MONICA C. LOZANO, DONALD E.
POWELL, CHARLES O. ROSSOTTI,
ROBERT W. SCULLY, WILLIAM P.
BOARDMAN, BARBARA J. DESOER
and KENNETH D. LEWIS,
Defendants,

and

BANK OF AMERICA CORPORATION,
Nominal Defendant.

[…]

This is a shareholder derivative action brought on behalf and for the benefit of Bank of America against certain of its current and former directors. Bank of America is a global financial services company, and provides consumers, corporations, governments and institutions with a range of financial products and services. Plaintiff seeks to remedy the serious financial and reputational harm that Bank of America has suffered, and will continue to suffer, from the inadequate servicing of its troubled residential mortgage loans. Plaintiff also seeks redress for the Company’s false and  misleading Schedule 14A definitive proxy statement filed with the SEC on March 30, 2011 (the “Proxy”).

[…]

[ipaper docId=60830442 access_key=key-2ojzndxj7anp8ae5fs0v height=600 width=600 /]

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New York Attorney General Steps Up Probe Into BofA-Merrill Disclosures, Seeks Depositions

New York Attorney General Steps Up Probe Into BofA-Merrill Disclosures, Seeks Depositions


WSJ-

Another headache from the financial crisis is flaring back up for Bank of America Corp.

New York state Attorney General Eric Schneiderman has issued subpoenas seeking new depositions from the Charlotte, N.C., bank’s chief executive and other current and former executives, according to people familiar with the situation.

The subpoenas are a sign that Mr. Schneiderman, who became New York’s top law-enforcement official this year, doesn’t intend to drop the civil-fraud investigation of Bank of America begun more than a year ago under predecessor Andrew Cuomo.

Mr. Cuomo, now the governor of New York, accused Bank of America, former Chief …

Continue reading [WALL STREET JOURNAL]

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Bank of America’s “Tasmanian Devil” says we shouldn’t be thinking of our homes as “assets”

Bank of America’s “Tasmanian Devil” says we shouldn’t be thinking of our homes as “assets”


via Mandelman

It should be readily apparent that there are an overabundance of reasons for Bank of America’s CEO, Bryan Moynihan, to be regarded as a massive rear end in a province undeniably replete with rear ends of utterly mammoth proportion.  Even the adjectives in that last sentence don’t begin to do the nature of his posterior justice.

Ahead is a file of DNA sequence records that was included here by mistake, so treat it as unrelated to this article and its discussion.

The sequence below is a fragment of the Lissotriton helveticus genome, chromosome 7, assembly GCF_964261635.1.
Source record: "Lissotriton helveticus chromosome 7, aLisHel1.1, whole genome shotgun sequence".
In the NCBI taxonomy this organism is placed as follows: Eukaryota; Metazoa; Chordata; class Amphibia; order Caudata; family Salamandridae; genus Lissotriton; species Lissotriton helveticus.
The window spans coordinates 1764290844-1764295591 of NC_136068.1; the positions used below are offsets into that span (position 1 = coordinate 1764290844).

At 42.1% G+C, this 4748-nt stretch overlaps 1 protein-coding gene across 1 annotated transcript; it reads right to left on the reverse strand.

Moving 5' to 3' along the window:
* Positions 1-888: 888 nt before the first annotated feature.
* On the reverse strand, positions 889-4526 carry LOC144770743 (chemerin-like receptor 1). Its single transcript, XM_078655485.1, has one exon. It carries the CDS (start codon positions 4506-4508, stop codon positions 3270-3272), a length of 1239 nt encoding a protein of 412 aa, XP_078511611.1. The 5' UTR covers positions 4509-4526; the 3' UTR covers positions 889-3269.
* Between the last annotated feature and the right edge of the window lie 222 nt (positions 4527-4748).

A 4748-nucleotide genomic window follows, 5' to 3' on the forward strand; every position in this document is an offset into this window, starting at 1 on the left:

To begin with, let’s just acknowledge that Moynihan is a corporate lawyer.  He graduated in 1981 from Brown University… a history major that co-captained the rugby team.  He then went on to Notre Dame Law School.

In 1993 he went to work at Fleet Boston as deputy general counsel, but after Bank of America acquired Fleet in 2004 Moynihan became the bank’s president of global wealth and investment management, and from October 2007 to December 2008, he served as the bank’s president of global corporate and investment banking.  But from December 2008 to January 2009, Moynihan once again returned to his roots, serving as general counsel for Bank of America, and he became CEO of Merrill Lynch after its oh-so-well-thought-out-and-executed sale to Bank of America in September 2008.


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Bank Of America Chief Rejects Idea Of Reducing Home Loans

Bank Of America Chief Rejects Idea Of Reducing Home Loans


Wow. Talk about brass balls. Lets see you maneuver through this one.

By NELSON D. SCHWARTZ Published: March 8, 2011

.
Showing resistance for the first time against government pressure to write off tens of billions worth of mortgage debt, Bank of America executives said on Tuesday that the idea was unworkable and warned that it would be unfair to borrowers who had managed to stay current on their loans.

“There’s a core problem that if you start to help certain people and don’t help other people, it’s going to be very hard to explain the difference,” said Brian T. Moynihan, the chief executive of Bank of America. “Our duty is to have a fair modification process.”

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Bank of America Lawyers Demand Names in Mortgage-Bond Fight With Investors

Bank of America Lawyers Demand Names in Mortgage-Bond Fight With Investors


By Jody Shenn and David Mildenberg – Nov 5, 2010 4:21 PM ET

Bank of America Corp., responding to the attorney for a bondholder group that’s pushing the bank to repurchase soured home loans, demanded proof the lawyer is authorized to mount an attack on behalf of investors including units of BlackRock Inc. and MetLife Inc.

Wachtell, Lipton, Rosen & Katz’s Theodore N. Mirvis is among lawyers for Bank of America who said in a letter yesterday to Houston-based Gibbs & Bruns LLP’s Kathy Patrick that they want the names of individuals who approved signatures on a letter Patrick sent the Charlotte, North Carolina-based lender last month. They also want to know whether the board of directors for the bondholders Patrick said she represents approved signing of her correspondence.